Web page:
Marlon Brando

Special Thoughts for
by Alan Waldman

Marlon Brando was widely considered to be the greatest of all American actors, although, truthfully, his forty-two films in fifty-four years included a handful of great performances, many interesting performances in so-so to awful movies, and a few that he sleepwalked through for the money. He won the Best Actor Oscar twice for ON THE WATERFRONT and THE GODFATHER, and was nominated for six other films. He also earned five Golden Globes, an Emmy, three BAFTAs, and major honors from France, Spain and Japan. Britain’s EMPIRE magazine named him one of the fourteen sexiest film stars ever. He also garnered the Worst Supporting Actor “Razzie” award for THE ISLAND OF DR. MOREAU in 1997, and the 1961 “Sour Apple” as “Least Cooperative Actor.”

I thought he was terrific, except in a handful of cases where he was clearly just going through the motions. Jack Nicholson, his friend and next-door neighbor for 30 years, declared Brando “a genius who was the beginning and end of his own revolution.” Then Nicholson added, “He gave us our freedom.”

Al Pacino summarized the views of many thespians, critics and moviegoers when he affirmed: “Brando’s God, man.” But David Thewlis (Brando’s co-star in ISLAND OF DR. MOREAU) voiced the opinion of numerous others: “It’s no secret that he’s as mad as a hatter.”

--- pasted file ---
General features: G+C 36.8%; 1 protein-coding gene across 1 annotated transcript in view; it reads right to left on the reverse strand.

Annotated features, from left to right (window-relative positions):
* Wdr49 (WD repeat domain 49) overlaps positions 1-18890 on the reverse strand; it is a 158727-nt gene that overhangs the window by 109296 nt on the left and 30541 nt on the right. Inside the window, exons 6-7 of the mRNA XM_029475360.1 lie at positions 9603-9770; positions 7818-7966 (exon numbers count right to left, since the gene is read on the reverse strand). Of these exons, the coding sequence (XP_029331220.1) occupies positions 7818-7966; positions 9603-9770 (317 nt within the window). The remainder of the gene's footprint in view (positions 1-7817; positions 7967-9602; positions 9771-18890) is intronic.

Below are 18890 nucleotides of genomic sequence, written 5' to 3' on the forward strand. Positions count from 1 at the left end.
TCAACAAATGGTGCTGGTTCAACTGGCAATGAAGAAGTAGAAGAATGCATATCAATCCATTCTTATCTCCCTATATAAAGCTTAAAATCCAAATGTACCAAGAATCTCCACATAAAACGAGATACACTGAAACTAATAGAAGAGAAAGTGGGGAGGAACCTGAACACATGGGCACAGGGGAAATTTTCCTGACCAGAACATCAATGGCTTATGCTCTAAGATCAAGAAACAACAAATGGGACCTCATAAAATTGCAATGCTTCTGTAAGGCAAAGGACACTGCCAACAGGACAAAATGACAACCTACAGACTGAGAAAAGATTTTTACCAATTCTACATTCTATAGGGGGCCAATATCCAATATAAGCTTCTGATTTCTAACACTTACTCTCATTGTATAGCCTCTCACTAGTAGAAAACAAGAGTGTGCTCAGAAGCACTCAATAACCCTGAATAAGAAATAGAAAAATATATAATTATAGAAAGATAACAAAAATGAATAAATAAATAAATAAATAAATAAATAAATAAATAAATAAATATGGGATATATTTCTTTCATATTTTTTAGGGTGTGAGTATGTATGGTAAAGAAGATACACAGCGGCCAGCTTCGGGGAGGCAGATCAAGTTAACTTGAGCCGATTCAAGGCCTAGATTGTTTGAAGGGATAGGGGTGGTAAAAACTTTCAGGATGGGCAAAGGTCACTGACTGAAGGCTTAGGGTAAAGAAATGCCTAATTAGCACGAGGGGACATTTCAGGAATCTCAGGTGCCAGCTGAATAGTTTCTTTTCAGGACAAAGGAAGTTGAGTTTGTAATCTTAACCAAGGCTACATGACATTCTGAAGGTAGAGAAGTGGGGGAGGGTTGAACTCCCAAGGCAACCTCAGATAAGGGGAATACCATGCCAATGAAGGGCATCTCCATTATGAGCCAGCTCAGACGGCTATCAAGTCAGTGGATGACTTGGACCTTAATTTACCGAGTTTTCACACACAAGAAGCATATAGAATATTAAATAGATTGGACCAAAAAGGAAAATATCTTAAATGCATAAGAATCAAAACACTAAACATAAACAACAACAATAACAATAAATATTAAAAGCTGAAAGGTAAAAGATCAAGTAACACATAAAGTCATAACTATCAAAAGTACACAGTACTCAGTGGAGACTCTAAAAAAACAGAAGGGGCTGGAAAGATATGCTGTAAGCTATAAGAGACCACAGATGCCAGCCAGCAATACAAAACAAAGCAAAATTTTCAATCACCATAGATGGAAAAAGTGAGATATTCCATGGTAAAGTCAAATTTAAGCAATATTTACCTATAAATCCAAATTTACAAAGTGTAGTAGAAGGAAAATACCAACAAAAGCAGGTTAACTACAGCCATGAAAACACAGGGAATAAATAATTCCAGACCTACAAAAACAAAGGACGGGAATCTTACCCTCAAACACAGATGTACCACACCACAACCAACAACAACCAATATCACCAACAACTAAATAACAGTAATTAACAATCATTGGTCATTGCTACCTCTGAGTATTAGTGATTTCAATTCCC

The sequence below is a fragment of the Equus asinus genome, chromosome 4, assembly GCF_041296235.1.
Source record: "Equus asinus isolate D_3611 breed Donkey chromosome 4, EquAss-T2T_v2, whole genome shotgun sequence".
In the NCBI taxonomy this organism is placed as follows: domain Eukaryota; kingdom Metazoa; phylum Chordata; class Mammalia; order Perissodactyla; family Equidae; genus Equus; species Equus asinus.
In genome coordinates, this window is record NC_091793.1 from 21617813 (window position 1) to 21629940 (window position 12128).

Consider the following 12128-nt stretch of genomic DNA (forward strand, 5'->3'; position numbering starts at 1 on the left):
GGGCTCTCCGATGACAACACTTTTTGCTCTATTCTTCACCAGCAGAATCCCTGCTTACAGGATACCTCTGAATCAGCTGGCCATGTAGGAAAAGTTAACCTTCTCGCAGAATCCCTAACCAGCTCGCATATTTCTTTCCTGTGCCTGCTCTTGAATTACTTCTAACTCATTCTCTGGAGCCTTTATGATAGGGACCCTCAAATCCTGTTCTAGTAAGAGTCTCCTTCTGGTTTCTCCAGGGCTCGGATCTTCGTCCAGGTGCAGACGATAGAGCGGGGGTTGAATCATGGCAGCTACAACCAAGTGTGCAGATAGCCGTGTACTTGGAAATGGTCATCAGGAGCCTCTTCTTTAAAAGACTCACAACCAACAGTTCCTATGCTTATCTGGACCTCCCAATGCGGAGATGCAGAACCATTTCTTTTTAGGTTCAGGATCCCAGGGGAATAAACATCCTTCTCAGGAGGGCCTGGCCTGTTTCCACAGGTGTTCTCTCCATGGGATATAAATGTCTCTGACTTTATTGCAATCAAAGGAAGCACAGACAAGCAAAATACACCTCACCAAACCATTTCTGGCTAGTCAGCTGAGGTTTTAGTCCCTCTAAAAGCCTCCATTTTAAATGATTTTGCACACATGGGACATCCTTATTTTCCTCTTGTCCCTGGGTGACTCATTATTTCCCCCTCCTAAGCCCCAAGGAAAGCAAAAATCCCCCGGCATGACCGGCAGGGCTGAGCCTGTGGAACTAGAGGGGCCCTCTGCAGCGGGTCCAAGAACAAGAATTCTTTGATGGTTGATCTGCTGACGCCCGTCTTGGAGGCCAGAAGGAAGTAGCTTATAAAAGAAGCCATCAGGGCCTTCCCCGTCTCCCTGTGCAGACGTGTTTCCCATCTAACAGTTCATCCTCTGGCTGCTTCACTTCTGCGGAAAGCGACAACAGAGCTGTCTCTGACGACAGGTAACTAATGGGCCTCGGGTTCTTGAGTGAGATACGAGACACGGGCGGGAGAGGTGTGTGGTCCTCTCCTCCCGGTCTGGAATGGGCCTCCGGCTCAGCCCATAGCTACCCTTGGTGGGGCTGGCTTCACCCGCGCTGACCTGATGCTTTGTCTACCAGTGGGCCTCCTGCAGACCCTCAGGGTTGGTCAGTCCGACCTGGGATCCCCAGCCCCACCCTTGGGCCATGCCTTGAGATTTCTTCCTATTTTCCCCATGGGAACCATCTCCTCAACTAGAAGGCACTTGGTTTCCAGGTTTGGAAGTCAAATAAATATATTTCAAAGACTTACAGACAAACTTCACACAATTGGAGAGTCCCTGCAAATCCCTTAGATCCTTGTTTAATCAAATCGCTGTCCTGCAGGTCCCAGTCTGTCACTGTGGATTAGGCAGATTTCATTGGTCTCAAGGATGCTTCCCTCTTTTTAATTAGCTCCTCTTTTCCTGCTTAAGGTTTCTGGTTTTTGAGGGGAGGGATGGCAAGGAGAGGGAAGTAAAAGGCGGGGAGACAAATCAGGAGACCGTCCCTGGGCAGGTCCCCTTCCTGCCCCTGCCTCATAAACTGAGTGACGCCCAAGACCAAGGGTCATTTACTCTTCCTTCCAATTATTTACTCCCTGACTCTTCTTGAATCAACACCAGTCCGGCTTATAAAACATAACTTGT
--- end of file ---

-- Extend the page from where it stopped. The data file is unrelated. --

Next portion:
Brando’s crusades for African-American and American Indian civil rights, the environment, Soviet Jewry and other humanitarian causes kept him in the public eye throughout his career. “Not only was he a uniquely gifted and influential actor, but he was also an aroused citizen with broad social perspectives,” said Warren Beatty. “Generous with his friendship and candid personal insights, he was an endlessly entertaining good neighbor.”

Brando was the planet’s greatest practitioner of “method acting,” which he learned from legendary New York drama teacher Stella Adler. Method acting replaced the more grandly theatrical, classical, British acting style that had dominated American stage and film from their beginnings—with a deeper psychological approach to character that drew on personal emotional experiences. Combined with Brando’s innate genius, and drawing on his personal pain and vulnerability, his performances turned stage and movie acting on their head. It emboldened two generations of performers—including Paul Newman, Montgomery Clift, James Dean, Robert DeNiro, Al Pacino, Jack Nicholson and Dustin Hoffman—to take chances and thereby raise acting to a newer, truer, level that made a more visceral impact on audiences.

On stage, Brando changed his performance every night—in films, on every take. Some co-stars loved the spontaneity this engendered, while others resented the way it interfered with their own work.

All directors benefited from his legacy, because after seeing Brando perform, actors were more willing to dive deeper into their own psyches and to do numerous retakes, trying different ways to speak, move and react. His impact is now felt in every acting class in America, as well as in almost every movie or TV show we tune in.